[A clip from

Jirokichi The Rat

Daisuke Ito was born in 1898. He began working with film as a scenario writer and made his debut as a director in 1924 with Tales of a Drunk. His 1927 film, Chuji's Voyages, earned him wide critical acclaim. Okochi Denjiro, this film's lead, first acted under Ito in 1926 and starred in most of the films he made until 1935. For almost all the films that Ito made during this ten year period, he used cinematographer Karasawa Hiromitsu. Unfortunately, Jirokichi the Rat is the only one of the 20-odd silent films made by this famous trio that remains in feature-length form.

The story was adapted by Ito from a novel written by Furukawa Eiji based on the life of Nezumi Kozo (The Rat), a notorious burglar active during the early 1800's (the end of the Edo Period). Nezumi Kozo won great fame for his daring adventures stealing from the homes of wealthy people late at night. Eventually he was captured and executed in 1835.

The film follows Jirokichi as he leaves Edo for Osaka to get away from the police. Along the way he meets Osen, a young woman forced into prostitution by her older brother. Although Osen falls for Jirokichi, his heart goes out to Okino, a poor girl from a fallen samurai family. Jirokichi learns that it was he himself who brought about the collapse of Okino's family when he robbed a rich feudal lord back in Edo. Nikichi, Osen's older brother, has got his own plans for Okino.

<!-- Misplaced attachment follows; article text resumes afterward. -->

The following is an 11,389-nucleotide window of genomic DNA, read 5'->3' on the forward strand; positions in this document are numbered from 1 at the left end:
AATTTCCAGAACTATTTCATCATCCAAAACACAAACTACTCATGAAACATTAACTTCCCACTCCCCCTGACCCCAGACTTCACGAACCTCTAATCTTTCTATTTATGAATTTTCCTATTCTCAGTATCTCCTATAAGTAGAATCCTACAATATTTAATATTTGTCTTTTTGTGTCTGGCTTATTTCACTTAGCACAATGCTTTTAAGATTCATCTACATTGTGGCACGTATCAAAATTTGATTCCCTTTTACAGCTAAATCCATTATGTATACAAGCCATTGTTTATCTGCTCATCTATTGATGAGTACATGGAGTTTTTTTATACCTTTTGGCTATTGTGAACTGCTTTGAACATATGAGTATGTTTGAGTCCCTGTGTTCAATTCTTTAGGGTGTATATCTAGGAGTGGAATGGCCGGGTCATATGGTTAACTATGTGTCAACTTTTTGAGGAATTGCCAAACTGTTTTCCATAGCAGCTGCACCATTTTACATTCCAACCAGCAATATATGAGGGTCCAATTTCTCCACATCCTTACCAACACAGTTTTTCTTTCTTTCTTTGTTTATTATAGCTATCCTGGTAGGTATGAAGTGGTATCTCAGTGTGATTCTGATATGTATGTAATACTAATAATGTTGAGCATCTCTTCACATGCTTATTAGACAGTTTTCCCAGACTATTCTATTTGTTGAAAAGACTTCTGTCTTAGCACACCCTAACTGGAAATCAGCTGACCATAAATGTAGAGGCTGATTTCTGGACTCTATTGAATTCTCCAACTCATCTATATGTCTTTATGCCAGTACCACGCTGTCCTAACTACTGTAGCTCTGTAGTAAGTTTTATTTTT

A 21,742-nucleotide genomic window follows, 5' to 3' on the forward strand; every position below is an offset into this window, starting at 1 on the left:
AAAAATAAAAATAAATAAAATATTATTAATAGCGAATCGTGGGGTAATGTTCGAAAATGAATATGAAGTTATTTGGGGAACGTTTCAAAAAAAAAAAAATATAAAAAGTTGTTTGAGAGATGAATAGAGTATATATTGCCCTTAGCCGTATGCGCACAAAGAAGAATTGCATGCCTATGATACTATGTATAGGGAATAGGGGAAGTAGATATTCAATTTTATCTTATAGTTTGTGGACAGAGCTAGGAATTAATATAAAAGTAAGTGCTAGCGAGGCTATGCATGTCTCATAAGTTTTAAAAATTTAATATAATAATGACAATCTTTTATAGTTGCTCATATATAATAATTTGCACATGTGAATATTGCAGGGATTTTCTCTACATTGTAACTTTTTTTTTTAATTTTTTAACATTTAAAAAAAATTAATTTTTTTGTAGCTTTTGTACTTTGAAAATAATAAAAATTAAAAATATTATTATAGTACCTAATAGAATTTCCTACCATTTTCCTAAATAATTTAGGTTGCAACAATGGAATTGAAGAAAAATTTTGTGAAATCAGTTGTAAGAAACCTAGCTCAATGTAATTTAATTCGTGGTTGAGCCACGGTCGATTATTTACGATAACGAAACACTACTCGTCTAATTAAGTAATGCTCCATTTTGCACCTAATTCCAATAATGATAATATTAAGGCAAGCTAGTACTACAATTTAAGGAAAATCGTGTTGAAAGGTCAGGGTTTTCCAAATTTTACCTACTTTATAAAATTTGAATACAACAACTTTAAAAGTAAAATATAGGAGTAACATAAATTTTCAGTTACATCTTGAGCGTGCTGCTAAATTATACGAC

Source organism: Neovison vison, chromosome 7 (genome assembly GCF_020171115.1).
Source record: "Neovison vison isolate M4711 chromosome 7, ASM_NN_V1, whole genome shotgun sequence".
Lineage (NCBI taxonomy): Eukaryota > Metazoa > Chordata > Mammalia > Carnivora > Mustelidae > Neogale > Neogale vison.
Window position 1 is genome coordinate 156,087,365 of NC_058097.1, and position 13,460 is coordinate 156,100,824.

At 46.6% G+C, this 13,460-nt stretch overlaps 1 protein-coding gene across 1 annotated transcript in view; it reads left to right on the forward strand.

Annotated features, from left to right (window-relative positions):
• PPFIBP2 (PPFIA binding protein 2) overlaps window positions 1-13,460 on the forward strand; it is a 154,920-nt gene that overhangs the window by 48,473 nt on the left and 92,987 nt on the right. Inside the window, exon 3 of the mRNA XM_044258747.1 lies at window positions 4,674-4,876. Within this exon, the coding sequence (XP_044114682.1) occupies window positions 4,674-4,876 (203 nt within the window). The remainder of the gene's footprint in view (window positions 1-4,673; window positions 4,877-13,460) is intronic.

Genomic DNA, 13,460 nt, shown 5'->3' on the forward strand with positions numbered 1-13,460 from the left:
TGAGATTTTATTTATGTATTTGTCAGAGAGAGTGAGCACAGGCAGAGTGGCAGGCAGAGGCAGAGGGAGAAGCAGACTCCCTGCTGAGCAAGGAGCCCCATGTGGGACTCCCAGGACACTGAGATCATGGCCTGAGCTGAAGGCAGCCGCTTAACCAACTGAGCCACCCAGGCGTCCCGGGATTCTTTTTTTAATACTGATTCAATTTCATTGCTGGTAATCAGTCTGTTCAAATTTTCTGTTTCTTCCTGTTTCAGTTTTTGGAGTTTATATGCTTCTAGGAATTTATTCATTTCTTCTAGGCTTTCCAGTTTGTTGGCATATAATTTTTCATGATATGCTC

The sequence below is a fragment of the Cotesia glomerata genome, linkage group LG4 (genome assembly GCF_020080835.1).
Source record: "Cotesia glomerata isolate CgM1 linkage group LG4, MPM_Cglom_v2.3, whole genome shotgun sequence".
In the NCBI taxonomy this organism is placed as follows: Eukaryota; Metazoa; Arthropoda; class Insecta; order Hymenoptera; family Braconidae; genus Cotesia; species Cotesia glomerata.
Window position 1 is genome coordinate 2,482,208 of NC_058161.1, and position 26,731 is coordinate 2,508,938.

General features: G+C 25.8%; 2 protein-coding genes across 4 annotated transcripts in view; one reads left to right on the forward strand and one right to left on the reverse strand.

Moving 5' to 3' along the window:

Osen and Okino are played by sisters Fushimi Naoe and Fushimi Nobuko respectively.

The film's pace is tightly controlled by a succession of scenes filled with action and close-ups. Since close-ups were technically impossible at the time, cinematographer Karasawa had to physically come in with the camera for these scenes. When he stops the camera close up on Okino's neck and hands, the scene takes on a subtly peaceful tone. There is an obvious contrast between such carefully controlled scenes with their calm mood and the chaotic fighting scenes filled with action and quick editing which gives the film a very tangible vitality.

The constant change of rhythm is also marked by the intertitles, in which the choice and flow of the words and the number of syllables set the entire story in a lyrical mode. The oratory force of Ito's silent films is yet further intensified by the narrative techniques of the benshi (film narrator). This, the expressions on the characters' faces and their moving lips make the film an art of oration that exceeds the "silent."

Download an excerpt of the movie in QuickTime format!
Running Time: 9 seconds
Compressed File Size: 1.2MB

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